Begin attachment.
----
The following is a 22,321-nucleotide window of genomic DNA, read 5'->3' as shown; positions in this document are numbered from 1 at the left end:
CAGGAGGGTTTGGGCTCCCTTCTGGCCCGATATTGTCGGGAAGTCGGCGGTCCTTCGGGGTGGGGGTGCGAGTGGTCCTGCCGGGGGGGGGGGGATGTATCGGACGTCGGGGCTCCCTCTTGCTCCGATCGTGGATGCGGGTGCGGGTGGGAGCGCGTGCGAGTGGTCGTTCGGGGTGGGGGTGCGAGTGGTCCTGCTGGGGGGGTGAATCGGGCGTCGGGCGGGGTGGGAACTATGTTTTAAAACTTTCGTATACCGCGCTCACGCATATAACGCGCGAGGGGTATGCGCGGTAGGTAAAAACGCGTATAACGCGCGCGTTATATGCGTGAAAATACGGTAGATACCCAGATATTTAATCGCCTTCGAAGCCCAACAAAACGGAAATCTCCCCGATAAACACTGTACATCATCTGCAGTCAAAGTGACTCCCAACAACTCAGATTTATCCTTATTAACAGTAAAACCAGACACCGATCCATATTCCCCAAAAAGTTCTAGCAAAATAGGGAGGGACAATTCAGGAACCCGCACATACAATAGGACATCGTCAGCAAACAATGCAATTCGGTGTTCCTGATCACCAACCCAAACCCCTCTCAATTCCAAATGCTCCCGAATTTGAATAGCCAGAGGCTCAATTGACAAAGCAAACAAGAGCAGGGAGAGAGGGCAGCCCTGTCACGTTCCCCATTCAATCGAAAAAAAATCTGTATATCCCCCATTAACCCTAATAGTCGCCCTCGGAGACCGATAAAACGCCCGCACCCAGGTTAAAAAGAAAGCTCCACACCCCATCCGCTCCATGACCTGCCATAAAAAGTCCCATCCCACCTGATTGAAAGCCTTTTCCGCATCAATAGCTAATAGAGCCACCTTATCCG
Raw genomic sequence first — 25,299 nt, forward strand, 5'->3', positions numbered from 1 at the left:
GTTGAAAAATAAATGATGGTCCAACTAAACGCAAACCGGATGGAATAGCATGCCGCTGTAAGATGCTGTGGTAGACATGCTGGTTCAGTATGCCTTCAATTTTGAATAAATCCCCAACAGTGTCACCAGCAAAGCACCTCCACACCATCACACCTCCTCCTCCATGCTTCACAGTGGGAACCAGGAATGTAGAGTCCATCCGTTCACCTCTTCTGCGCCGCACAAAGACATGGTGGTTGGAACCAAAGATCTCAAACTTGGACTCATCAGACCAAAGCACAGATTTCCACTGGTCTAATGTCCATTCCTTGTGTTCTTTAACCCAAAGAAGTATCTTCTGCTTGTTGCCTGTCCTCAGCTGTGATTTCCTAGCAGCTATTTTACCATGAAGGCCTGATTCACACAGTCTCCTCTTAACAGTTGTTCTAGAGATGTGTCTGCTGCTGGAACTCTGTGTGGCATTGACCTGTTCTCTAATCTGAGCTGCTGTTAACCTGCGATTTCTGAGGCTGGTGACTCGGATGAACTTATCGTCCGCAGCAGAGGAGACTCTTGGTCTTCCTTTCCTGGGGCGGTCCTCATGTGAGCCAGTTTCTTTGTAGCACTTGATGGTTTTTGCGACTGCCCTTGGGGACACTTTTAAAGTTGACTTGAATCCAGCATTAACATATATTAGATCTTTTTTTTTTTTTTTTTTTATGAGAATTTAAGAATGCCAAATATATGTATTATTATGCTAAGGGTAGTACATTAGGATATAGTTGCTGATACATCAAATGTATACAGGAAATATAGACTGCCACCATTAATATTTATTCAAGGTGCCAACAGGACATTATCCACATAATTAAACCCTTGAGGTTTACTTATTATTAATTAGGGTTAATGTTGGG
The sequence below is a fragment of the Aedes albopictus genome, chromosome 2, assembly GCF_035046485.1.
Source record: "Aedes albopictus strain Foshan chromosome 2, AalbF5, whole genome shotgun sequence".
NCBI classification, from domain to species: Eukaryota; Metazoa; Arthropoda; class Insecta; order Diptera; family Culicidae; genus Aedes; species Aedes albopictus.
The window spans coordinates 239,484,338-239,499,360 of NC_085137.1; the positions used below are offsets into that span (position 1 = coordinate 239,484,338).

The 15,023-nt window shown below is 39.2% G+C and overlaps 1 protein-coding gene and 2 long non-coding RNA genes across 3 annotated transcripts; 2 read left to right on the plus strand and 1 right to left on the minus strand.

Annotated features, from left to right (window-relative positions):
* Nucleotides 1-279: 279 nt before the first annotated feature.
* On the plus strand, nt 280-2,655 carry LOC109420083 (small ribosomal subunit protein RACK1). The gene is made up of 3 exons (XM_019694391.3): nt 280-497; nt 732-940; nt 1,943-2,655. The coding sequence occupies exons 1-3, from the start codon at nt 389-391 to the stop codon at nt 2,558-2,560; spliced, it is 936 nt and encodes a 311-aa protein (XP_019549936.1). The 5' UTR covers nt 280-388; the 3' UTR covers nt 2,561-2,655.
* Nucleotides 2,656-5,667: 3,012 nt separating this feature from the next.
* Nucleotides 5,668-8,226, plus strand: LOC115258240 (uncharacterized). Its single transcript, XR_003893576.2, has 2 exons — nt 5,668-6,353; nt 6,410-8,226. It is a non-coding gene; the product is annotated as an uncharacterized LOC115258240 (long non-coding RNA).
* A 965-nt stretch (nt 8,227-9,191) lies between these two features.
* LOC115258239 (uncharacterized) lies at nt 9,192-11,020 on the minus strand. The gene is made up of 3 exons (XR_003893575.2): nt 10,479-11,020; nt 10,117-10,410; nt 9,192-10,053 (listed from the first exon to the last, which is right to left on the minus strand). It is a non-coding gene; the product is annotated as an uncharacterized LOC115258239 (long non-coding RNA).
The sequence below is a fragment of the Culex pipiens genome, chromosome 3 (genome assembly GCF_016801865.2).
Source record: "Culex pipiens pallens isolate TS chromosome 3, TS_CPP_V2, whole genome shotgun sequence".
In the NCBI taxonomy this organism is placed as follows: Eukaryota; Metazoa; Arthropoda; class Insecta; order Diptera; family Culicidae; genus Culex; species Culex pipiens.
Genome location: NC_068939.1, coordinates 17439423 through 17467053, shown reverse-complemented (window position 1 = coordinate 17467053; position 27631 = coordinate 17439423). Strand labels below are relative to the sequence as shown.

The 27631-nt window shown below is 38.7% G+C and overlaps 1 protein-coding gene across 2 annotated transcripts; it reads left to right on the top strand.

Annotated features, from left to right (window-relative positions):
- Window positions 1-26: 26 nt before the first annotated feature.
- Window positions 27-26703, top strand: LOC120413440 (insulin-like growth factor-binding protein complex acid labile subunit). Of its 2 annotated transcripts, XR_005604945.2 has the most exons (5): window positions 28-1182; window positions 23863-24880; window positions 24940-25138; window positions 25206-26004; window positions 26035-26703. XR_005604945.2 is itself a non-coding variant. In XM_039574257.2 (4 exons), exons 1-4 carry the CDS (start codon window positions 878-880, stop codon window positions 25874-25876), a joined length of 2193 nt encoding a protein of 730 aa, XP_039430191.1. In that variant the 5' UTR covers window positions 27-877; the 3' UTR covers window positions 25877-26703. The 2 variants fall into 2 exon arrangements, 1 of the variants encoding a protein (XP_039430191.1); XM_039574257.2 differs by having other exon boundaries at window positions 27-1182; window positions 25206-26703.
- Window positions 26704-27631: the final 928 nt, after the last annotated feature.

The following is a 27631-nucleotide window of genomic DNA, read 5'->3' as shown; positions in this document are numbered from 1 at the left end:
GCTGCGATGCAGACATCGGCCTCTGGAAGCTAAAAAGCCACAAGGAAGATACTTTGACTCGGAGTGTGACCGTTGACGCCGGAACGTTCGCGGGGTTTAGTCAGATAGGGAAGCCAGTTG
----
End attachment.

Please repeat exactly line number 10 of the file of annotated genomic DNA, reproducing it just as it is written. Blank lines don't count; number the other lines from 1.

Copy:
Annotated features, from left to right (window-relative positions):